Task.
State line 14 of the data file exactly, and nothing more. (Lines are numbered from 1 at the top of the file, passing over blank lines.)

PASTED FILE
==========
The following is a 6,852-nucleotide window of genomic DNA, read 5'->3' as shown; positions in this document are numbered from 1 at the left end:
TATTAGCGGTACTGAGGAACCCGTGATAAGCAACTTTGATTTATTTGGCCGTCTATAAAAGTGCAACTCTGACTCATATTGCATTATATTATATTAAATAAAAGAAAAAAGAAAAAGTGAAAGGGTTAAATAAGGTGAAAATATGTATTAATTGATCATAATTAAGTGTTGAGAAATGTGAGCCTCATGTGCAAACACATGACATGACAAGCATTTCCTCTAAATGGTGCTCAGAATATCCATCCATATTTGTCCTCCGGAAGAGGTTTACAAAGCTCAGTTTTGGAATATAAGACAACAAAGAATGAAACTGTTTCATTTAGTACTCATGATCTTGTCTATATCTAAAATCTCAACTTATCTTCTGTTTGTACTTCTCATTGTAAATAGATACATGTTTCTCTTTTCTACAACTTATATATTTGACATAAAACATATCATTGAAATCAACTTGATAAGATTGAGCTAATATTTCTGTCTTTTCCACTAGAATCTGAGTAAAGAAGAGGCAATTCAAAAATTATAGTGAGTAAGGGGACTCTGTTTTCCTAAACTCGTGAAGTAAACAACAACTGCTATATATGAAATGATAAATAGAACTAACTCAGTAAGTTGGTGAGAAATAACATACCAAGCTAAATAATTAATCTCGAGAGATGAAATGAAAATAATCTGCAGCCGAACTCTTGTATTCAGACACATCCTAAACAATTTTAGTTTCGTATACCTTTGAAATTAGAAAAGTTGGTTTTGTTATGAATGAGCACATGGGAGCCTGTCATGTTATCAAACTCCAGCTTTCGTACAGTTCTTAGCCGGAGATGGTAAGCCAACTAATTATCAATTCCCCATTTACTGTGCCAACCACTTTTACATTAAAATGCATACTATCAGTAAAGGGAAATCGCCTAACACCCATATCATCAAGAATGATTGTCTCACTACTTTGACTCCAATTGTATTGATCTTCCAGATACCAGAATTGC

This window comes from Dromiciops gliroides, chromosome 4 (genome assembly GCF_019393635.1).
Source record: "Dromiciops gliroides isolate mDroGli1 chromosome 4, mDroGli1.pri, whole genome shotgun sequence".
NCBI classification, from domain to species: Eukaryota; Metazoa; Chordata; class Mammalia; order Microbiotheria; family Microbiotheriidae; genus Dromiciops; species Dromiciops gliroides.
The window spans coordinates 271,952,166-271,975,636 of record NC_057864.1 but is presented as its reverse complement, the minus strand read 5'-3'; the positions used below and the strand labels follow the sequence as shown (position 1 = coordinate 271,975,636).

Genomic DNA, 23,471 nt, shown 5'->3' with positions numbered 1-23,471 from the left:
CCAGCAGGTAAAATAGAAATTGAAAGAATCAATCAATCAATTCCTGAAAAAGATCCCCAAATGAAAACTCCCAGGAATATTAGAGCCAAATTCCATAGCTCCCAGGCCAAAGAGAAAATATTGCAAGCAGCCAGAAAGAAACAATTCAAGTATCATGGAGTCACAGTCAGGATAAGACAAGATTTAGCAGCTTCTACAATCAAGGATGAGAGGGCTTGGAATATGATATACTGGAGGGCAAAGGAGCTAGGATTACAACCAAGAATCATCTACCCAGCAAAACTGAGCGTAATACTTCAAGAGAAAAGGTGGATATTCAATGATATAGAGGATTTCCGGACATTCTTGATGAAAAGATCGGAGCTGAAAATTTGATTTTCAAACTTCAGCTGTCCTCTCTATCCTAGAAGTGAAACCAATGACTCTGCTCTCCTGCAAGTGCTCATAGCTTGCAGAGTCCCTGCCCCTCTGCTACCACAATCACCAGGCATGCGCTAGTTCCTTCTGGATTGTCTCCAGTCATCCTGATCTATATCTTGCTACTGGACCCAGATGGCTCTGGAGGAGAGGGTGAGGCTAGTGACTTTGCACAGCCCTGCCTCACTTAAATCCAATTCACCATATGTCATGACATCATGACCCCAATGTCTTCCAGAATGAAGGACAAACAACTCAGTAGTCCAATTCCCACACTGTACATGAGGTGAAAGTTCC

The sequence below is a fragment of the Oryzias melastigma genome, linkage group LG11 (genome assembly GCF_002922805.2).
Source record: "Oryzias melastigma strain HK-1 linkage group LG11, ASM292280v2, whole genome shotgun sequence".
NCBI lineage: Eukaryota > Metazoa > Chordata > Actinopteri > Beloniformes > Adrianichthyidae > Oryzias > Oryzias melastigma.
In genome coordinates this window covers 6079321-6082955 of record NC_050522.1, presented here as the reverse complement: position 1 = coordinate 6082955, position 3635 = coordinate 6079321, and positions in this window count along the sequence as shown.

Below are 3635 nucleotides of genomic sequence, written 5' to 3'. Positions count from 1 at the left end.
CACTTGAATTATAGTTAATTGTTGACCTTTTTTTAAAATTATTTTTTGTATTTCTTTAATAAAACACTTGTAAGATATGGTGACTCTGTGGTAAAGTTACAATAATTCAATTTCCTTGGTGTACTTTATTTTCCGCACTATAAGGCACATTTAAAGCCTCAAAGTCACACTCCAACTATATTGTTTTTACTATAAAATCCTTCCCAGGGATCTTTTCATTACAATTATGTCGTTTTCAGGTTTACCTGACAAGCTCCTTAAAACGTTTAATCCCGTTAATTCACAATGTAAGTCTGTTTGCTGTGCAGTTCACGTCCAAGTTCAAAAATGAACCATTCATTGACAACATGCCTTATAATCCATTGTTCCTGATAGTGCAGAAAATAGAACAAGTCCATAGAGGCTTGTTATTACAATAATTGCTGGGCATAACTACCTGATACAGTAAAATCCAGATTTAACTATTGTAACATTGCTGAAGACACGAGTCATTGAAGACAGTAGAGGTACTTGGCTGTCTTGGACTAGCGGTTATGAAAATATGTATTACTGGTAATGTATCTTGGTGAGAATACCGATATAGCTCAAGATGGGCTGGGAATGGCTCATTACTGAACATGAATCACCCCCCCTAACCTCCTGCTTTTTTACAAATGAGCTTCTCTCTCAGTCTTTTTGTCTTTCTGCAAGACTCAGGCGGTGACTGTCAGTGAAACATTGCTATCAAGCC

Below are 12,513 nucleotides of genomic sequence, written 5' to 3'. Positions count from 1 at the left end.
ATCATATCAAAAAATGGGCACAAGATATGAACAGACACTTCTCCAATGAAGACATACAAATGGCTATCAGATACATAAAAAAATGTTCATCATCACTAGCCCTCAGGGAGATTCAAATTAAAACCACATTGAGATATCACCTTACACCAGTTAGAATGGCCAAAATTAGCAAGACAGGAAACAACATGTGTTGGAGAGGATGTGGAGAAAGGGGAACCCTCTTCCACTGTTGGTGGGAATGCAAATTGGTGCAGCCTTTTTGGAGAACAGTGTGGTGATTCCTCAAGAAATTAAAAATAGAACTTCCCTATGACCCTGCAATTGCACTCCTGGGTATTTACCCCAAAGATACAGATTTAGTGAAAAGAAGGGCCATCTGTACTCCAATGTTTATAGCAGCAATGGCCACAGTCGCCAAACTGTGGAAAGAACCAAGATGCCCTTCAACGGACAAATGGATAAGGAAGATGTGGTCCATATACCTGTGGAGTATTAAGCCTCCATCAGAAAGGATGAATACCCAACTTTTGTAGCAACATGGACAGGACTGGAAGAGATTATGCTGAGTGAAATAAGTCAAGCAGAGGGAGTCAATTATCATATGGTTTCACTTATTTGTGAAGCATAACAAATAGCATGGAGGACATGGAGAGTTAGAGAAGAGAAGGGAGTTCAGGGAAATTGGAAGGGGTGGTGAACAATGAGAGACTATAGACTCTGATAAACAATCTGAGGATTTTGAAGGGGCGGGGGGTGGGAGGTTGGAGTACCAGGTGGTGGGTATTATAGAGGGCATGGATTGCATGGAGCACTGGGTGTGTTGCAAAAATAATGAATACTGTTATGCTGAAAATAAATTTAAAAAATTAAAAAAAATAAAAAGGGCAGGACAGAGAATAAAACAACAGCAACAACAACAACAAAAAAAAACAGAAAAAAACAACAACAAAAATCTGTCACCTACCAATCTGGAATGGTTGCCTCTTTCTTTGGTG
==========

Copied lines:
CACTTGAATTATAGTTAATTGTTGACCTTTTTTTAAAATTATTTTTTGTATTTCTTTAATAAAACACTTGTAAGATATGGTGACTCTGTGGTAAAGTTACAATAATTCAATTTCCTTGGTGTACTTTATTTTCCGCACTATAAGGCACATTTAAAGCCTCAAAGTCACACTCCAACTATATTGTTTTTACTATAAAATCCTTCCCAGGGATCTTTTCATTACAATTATGTCGTTTTCAGGTTTACCTGACAAGCTCCTTAAAACGTTTAATCCCGTTAATTCACAATGTAAGTCTGTTTGCTGTGCAGTTCACGTCCAAGTTCAAAAATGAACCATTCATTGACAACATGCCTTATAATCCATTGTTCCTGATAGTGCAGAAAATAGAACAAGTCCATAGAGGCTTGTTATTACAATAATTGCTGGGCATAACTACCTGATACAGTAAAATCCAGATTTAACTATTGTAACATTGCTGAAGACACGAGTCATTGAAGACAGTAGAGGTACTTGGCTGTCTTGGACTAGCGGTTATGAAAATATGTATTACTGGTAATGTATCTTGGTGAGAATACCGATATAGCTCAAGATGGGCTGGGAATGGCTCATTACTGAACATGAATCACCCCCCCTAACCTCCTGCTTTTTTACAAATGAGCTTCTCTCTCAGTCTTTTTGTCTTTCTGCAAGACTCAGGCGGTGACTGTCAGTGAAACATTGCTATCAAGCC